kindness

Book List: On Kindness

We are just around the corner from Valentine’s Day!  Before we dive into paper doily cards and candy hearts let’s take a moment to think about the reason we celebrate: love.  And what better way to experience love on a daily basis than to live a life of kindness?  Your children learn kindness by watching others, including their friends, their teachers, and you.  When we take the time to have conversations about the importance of kindness, children understand that it’s something we value.  This month’s book list includes ten titles that will help you get started.  Enjoy!

 

The Lion and the Mouse by Jerry Pinkney

This wordless book (aside from a few beautifully illustrated sound words) is a retelling of the classic Aesop fable.  The majestic and powerful lion shows mercy on the tiny and unassuming mouse, who later returns the kindness.  Children and adults appreciate this classic and gorgeous rendition.  

 

The Three Questions by Jon J. Muth

Based on the classic tale by Leo Tolstoy, a small boy is searching for the answers to his three questions.  What is the best time to do things?  Who is the most important one?  What is the right thing to do?  His own journey leads him to the answers, which are of course, based in being kind and present in the moment.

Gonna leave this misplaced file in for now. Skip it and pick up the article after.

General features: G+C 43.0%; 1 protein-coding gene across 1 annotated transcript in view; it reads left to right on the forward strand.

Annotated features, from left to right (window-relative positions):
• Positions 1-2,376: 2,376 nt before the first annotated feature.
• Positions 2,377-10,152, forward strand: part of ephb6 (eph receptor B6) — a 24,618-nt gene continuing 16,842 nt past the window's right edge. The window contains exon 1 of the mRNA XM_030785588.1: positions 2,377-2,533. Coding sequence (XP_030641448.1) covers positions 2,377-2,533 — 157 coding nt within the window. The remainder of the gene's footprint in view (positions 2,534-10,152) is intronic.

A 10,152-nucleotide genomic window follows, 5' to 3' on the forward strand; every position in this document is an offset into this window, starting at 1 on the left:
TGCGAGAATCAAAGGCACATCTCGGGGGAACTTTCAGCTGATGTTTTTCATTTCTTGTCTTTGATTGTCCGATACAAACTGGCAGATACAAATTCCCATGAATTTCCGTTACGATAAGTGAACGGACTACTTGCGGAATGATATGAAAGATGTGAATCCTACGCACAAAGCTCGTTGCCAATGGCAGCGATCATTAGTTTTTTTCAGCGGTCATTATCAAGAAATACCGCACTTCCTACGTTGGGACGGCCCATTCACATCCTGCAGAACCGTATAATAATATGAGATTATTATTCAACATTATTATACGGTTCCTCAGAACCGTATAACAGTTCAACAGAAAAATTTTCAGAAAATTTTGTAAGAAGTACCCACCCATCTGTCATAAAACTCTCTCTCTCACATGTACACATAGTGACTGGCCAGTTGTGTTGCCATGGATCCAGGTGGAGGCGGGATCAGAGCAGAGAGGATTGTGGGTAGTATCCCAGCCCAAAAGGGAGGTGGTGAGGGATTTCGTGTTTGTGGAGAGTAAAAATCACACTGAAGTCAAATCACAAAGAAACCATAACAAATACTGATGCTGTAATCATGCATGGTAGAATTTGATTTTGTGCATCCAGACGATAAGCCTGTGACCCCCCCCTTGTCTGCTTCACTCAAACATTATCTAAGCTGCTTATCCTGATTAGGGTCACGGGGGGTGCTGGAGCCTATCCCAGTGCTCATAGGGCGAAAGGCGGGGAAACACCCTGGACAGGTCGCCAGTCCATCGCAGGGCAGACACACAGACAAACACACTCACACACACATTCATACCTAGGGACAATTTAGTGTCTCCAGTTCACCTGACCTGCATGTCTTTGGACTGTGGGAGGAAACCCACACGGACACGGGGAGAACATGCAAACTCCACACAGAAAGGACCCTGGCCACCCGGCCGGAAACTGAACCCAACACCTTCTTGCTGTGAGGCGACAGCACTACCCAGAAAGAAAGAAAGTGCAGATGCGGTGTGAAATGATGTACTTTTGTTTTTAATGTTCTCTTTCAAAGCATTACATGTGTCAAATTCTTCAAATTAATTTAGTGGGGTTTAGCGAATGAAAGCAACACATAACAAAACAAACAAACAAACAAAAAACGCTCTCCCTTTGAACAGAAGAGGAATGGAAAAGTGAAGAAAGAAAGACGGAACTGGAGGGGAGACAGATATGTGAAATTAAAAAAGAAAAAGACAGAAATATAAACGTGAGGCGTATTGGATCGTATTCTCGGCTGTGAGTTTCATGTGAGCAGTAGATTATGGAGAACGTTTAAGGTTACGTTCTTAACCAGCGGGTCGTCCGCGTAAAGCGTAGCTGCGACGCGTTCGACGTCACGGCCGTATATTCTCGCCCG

Last Stop on Market Street by Matt de la Peña, illustrated by Christian Robinson

CJ is a bouncy young child who is traveling across the city with his grandmother one Sunday.  A bit annoyed that they must ride the bus instead of hopping into a car, he is full of questions which his grandmother patiently answers.  CJ learns many things and meets many different people before arriving at their final destination: a soup kitchen where he and his grandmother will help people less fortunate than themselves. 

 

The Giving Tree by Shel Silverstein

Many of us are familiar with Silverstein’s timeless treasure of a book.  While the tree in the story is exceedingly kind to the boy, this is a good book to teach children about the limits of kindness.  We can be kind to others without putting our own happiness and well-being at risk.

 

Stand Tall, Molly Lou Mellon by Patty Lovell, illustrated by David Catrow

Molly Lou Mellon’s buck teeth, short stature, and deep voice may not be what many consider to be the standard of perfection, but Molly’s grandmother has instilled a strong sense of positive self-esteem in the young girl.  When Molly moves away and is teased by another child in her new school, fierce determination and pride in her unique qualities help her shine through the challenge.

 

Have You Filled a Bucket Today?: A Guide to Daily Happiness for Kids by Carol McCloud, illustrated by David Messing

This beloved book encourages readers to visualize a bucket that we all carry around with us.  When the bucket is full, we feel happy and content.  When we are sad, lonely, or upset, the bucket may be empty.  The story talks about different ways our actions can affect one another, either emptying or filling each other’s buckets.  This book also helps children understand that negative actions that may empty a bucket, such as teasing, are not permanent or definitive of who we are.  There is always room for us to grow and love others.

 

A Chair for My Mother by Vera B. Williams